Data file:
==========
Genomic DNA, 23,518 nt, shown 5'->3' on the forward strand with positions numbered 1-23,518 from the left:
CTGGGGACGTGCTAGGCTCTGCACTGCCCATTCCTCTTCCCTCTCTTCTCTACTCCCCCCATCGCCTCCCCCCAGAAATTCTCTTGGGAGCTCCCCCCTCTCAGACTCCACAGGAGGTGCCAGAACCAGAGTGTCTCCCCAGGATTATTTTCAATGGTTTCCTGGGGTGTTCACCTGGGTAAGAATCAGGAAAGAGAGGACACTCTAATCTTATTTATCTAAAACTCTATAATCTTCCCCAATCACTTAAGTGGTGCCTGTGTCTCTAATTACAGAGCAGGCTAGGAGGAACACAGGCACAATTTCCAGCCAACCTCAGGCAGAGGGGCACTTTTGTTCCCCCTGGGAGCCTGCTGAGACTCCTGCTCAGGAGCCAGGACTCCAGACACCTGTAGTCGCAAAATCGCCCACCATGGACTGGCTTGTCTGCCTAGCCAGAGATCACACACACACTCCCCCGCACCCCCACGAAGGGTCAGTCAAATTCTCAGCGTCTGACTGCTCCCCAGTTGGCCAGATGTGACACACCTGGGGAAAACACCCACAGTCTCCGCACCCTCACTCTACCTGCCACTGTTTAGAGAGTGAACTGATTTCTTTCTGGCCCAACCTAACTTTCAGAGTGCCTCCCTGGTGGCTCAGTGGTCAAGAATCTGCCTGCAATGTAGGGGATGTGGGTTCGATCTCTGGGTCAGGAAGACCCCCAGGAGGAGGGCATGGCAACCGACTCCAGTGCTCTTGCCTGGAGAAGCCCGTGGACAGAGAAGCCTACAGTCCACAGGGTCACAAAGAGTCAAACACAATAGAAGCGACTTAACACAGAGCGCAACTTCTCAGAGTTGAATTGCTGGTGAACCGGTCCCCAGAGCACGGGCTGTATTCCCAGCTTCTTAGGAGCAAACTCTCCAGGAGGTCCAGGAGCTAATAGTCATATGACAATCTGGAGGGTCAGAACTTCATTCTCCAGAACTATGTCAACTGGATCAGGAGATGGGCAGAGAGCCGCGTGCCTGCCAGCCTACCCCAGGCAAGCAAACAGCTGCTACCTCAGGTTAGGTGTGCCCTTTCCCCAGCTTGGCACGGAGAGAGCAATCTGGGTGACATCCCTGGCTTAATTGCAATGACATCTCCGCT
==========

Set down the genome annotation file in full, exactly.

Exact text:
Genomic DNA, 23,518 nt, shown 5'->3' on the forward strand with positions numbered 1-23,518 from the left:
CTGGGGACGTGCTAGGCTCTGCACTGCCCATTCCTCTTCCCTCTCTTCTCTACTCCCCCCATCGCCTCCCCCCAGAAATTCTCTTGGGAGCTCCCCCCTCTCAGACTCCACAGGAGGTGCCAGAACCAGAGTGTCTCCCCAGGATTATTTTCAATGGTTTCCTGGGGTGTTCACCTGGGTAAGAATCAGGAAAGAGAGGACACTCTAATCTTATTTATCTAAAACTCTATAATCTTCCCCAATCACTTAAGTGGTGCCTGTGTCTCTAATTACAGAGCAGGCTAGGAGGAACACAGGCACAATTTCCAGCCAACCTCAGGCAGAGGGGCACTTTTGTTCCCCCTGGGAGCCTGCTGAGACTCCTGCTCAGGAGCCAGGACTCCAGACACCTGTAGTCGCAAAATCGCCCACCATGGACTGGCTTGTCTGCCTAGCCAGAGATCACACACACACTCCCCCGCACCCCCACGAAGGGTCAGTCAAATTCTCAGCGTCTGACTGCTCCCCAGTTGGCCAGATGTGACACACCTGGGGAAAACACCCACAGTCTCCGCACCCTCACTCTACCTGCCACTGTTTAGAGAGTGAACTGATTTCTTTCTGGCCCAACCTAACTTTCAGAGTGCCTCCCTGGTGGCTCAGTGGTCAAGAATCTGCCTGCAATGTAGGGGATGTGGGTTCGATCTCTGGGTCAGGAAGACCCCCAGGAGGAGGGCATGGCAACCGACTCCAGTGCTCTTGCCTGGAGAAGCCCGTGGACAGAGAAGCCTACAGTCCACAGGGTCACAAAGAGTCAAACACAATAGAAGCGACTTAACACAGAGCGCAACTTCTCAGAGTTGAATTGCTGGTGAACCGGTCCCCAGAGCACGGGCTGTATTCCCAGCTTCTTAGGAGCAAACTCTCCAGGAGGTCCAGGAGCTAATAGTCATATGACAATCTGGAGGGTCAGAACTTCATTCTCCAGAACTATGTCAACTGGATCAGGAGATGGGCAGAGAGCCGCGTGCCTGCCAGCCTACCCCAGGCAAGCAAACAGCTGCTACCTCAGGTTAGGTGTGCCCTTTCCCCAGCTTGGCACGGAGAGAGCAATCTGGGTGACATCCCTGGCTTAATTGCAATGACATCTCCGCT